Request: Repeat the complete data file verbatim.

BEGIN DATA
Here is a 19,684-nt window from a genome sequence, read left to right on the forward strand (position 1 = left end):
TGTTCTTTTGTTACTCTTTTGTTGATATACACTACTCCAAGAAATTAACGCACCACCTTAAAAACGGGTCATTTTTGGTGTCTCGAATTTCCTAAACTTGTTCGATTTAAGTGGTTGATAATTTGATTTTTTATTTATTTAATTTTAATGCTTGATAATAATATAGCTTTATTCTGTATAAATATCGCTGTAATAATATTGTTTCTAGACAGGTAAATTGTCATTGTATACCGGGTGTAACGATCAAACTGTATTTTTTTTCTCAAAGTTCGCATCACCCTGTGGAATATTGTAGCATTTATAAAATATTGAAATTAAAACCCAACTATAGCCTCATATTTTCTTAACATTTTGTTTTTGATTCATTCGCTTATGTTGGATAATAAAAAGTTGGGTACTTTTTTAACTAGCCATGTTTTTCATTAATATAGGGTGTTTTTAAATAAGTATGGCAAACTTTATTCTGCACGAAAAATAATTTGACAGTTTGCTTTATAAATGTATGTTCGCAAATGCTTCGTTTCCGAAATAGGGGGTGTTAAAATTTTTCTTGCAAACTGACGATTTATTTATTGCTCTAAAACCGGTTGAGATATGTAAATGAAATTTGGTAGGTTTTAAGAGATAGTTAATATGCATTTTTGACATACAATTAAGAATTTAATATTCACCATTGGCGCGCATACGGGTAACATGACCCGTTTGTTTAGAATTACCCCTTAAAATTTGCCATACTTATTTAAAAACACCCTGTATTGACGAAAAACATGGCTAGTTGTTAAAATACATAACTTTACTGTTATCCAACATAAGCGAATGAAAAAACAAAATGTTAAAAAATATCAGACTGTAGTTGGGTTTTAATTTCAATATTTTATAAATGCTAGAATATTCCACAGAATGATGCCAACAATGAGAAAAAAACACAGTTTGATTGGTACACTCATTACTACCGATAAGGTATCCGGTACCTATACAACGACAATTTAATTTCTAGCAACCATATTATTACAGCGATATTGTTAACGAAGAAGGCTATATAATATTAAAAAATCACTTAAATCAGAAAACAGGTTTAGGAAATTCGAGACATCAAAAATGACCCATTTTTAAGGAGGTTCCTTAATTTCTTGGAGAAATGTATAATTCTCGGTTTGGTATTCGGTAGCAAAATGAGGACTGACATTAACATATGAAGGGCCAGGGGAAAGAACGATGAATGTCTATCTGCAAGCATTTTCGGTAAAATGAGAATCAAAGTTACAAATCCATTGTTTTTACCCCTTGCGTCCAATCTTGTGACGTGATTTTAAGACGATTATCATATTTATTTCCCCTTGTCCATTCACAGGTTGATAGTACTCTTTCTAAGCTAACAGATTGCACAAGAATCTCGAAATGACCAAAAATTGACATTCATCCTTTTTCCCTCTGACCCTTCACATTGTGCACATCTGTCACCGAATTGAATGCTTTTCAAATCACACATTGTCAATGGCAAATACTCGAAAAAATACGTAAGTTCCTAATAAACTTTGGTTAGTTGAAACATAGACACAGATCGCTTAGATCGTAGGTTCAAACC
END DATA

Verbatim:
Here is a 19,684-nt window from a genome sequence, read left to right on the forward strand (position 1 = left end):
TGTTCTTTTGTTACTCTTTTGTTGATATACACTACTCCAAGAAATTAACGCACCACCTTAAAAACGGGTCATTTTTGGTGTCTCGAATTTCCTAAACTTGTTCGATTTAAGTGGTTGATAATTTGATTTTTTATTTATTTAATTTTAATGCTTGATAATAATATAGCTTTATTCTGTATAAATATCGCTGTAATAATATTGTTTCTAGACAGGTAAATTGTCATTGTATACCGGGTGTAACGATCAAACTGTATTTTTTTTCTCAAAGTTCGCATCACCCTGTGGAATATTGTAGCATTTATAAAATATTGAAATTAAAACCCAACTATAGCCTCATATTTTCTTAACATTTTGTTTTTGATTCATTCGCTTATGTTGGATAATAAAAAGTTGGGTACTTTTTTAACTAGCCATGTTTTTCATTAATATAGGGTGTTTTTAAATAAGTATGGCAAACTTTATTCTGCACGAAAAATAATTTGACAGTTTGCTTTATAAATGTATGTTCGCAAATGCTTCGTTTCCGAAATAGGGGGTGTTAAAATTTTTCTTGCAAACTGACGATTTATTTATTGCTCTAAAACCGGTTGAGATATGTAAATGAAATTTGGTAGGTTTTAAGAGATAGTTAATATGCATTTTTGACATACAATTAAGAATTTAATATTCACCATTGGCGCGCATACGGGTAACATGACCCGTTTGTTTAGAATTACCCCTTAAAATTTGCCATACTTATTTAAAAACACCCTGTATTGACGAAAAACATGGCTAGTTGTTAAAATACATAACTTTACTGTTATCCAACATAAGCGAATGAAAAAACAAAATGTTAAAAAATATCAGACTGTAGTTGGGTTTTAATTTCAATATTTTATAAATGCTAGAATATTCCACAGAATGATGCCAACAATGAGAAAAAAACACAGTTTGATTGGTACACTCATTACTACCGATAAGGTATCCGGTACCTATACAACGACAATTTAATTTCTAGCAACCATATTATTACAGCGATATTGTTAACGAAGAAGGCTATATAATATTAAAAAATCACTTAAATCAGAAAACAGGTTTAGGAAATTCGAGACATCAAAAATGACCCATTTTTAAGGAGGTTCCTTAATTTCTTGGAGAAATGTATAATTCTCGGTTTGGTATTCGGTAGCAAAATGAGGACTGACATTAACATATGAAGGGCCAGGGGAAAGAACGATGAATGTCTATCTGCAAGCATTTTCGGTAAAATGAGAATCAAAGTTACAAATCCATTGTTTTTACCCCTTGCGTCCAATCTTGTGACGTGATTTTAAGACGATTATCATATTTATTTCCCCTTGTCCATTCACAGGTTGATAGTACTCTTTCTAAGCTAACAGATTGCACAAGAATCTCGAAATGACCAAAAATTGACATTCATCCTTTTTCCCTCTGACCCTTCACATTGTGCACATCTGTCACCGAATTGAATGCTTTTCAAATCACACATTGTCAATGGCAAATACTCGAAAAAATACGTAAGTTCCTAATAAACTTTGGTTAGTTGAAACATAGACACAGATCGCTTAGATCGTAGGTTCAAACC